By letter to the parent dated October 5, 2016, the district superintendent indicated, in relevant part, that the district would continue to seek an occupational therapist to provide services in the school without a prescription (Dist. Ex. 75).  The director of student services testified that the parent indicated at the October 7, 2016 CSE meeting that she was opposed to signing the consent to get a prescription "out of principle" (Tr. p. 55).

In a follow-up letter to the parent dated November 1, 2016, the district attached a consent form to permit the district to appoint a physician to conduct an assessment regarding an OT prescription, and offered mediation services due to a breakdown in communication on the issue of OT (Dist. Ex. 80).  By prior written notice dated November 4, 2016, the district indicated to the parent that any medical assessment required to obtain a prescription for OT would be at no cost to the parent, and included consent forms for a medical evaluation and to release student information regarding PT and OT services (Dist. Ex. 85).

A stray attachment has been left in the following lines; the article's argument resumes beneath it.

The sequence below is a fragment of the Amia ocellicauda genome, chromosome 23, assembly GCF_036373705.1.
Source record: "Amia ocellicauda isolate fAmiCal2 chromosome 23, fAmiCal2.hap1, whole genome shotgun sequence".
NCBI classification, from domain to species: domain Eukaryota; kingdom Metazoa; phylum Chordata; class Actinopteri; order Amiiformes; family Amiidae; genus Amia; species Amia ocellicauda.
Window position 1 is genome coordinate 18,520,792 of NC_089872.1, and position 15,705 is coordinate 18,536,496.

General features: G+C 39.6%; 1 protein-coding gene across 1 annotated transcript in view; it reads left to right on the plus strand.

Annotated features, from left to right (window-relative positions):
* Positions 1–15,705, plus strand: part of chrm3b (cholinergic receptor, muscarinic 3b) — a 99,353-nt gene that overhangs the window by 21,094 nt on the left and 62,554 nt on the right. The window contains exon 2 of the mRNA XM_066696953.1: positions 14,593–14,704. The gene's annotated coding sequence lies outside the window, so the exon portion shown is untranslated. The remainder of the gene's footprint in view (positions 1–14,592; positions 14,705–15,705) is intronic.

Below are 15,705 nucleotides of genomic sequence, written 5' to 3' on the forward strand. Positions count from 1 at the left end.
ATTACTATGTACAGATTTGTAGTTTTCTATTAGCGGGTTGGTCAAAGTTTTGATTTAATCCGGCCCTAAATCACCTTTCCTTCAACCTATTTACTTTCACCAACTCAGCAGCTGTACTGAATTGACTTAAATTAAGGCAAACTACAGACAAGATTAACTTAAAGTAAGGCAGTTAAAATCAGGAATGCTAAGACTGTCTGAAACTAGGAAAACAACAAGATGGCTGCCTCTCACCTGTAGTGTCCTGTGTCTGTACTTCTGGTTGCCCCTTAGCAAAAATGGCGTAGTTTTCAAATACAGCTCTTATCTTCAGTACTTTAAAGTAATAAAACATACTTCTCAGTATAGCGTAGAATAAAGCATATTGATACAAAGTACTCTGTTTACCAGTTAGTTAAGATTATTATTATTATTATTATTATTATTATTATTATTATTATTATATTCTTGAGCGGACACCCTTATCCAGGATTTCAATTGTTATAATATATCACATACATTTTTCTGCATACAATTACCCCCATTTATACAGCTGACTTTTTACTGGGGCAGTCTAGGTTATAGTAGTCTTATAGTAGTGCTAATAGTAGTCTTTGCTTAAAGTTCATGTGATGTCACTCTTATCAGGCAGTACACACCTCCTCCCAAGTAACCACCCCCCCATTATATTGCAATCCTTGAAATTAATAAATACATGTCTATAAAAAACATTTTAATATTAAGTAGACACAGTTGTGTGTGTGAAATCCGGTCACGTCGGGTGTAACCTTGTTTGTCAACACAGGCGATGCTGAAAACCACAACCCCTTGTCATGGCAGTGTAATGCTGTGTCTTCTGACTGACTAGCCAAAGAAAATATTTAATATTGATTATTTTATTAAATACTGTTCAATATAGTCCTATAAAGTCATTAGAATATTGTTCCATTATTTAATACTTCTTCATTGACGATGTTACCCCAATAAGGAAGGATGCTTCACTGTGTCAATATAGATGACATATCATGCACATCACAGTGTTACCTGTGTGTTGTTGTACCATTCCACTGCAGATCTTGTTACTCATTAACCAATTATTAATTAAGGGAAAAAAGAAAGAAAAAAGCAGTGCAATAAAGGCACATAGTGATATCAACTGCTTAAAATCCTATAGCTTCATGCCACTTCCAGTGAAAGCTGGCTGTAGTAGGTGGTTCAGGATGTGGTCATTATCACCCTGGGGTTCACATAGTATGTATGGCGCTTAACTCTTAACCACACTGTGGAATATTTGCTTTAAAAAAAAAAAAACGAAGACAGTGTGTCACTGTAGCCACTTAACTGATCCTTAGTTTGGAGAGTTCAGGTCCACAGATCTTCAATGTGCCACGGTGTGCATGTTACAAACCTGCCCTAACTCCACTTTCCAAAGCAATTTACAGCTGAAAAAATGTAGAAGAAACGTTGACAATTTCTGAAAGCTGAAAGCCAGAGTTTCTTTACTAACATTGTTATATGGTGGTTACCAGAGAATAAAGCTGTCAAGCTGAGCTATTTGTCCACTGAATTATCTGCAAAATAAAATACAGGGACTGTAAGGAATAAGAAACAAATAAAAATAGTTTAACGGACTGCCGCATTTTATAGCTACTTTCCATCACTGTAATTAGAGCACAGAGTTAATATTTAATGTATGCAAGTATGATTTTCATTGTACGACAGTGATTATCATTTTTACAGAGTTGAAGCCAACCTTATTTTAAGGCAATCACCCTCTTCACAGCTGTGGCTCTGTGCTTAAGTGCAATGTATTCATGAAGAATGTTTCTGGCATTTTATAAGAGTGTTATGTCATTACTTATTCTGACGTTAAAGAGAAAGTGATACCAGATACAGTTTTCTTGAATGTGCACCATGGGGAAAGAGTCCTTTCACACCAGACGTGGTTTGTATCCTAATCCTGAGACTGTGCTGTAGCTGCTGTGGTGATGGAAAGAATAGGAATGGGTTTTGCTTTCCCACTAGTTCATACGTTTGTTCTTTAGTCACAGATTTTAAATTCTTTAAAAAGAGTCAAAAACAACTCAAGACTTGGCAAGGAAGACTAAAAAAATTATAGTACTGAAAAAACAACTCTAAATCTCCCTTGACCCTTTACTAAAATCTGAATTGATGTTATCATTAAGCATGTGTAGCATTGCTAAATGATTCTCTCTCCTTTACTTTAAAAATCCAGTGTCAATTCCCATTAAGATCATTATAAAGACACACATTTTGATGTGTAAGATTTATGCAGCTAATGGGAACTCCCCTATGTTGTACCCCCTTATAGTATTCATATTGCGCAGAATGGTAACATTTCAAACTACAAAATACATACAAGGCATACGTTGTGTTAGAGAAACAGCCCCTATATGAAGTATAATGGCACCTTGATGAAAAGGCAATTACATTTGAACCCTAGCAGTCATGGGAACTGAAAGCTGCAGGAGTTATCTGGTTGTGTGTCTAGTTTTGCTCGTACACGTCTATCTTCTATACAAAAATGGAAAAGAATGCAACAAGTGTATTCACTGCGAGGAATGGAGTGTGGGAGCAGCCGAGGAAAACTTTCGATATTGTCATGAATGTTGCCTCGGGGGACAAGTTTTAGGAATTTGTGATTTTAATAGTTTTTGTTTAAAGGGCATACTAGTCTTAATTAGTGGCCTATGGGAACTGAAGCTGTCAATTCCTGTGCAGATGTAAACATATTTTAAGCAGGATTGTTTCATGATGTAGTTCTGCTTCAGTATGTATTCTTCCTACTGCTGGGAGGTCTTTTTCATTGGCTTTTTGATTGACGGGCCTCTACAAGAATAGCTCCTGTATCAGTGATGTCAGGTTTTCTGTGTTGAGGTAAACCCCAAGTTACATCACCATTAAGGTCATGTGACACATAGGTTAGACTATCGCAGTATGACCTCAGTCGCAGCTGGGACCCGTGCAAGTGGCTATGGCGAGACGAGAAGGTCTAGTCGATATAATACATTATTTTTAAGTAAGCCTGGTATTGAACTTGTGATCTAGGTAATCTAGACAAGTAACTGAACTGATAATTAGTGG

By email dated November 16, 2016, the parent rejected the following services and supports: monthly team meetings, parent training and counseling, psychological counseling, the BIP, behavioral consultation services, and social skills training, asserting that those services/supports were not being provided in accordance with the student's IEP (Dist. Ex. 126).  By email dated November 17, 2016, the parent revoked consent for the district to conduct a PT evaluation (Dist. Ex. 94).  By email dated December 7, 2017, in response to the student's special education teacher sending the parent a monthly team meeting agenda, the parent reiterated that she had rejected monthly team meetings and that implementing parts of the IEP she did not accept was in violation of her son's rights, stating, among other things, that she would not attend any meetings with the district (Dist. Ex. 96 at pp. 1-6).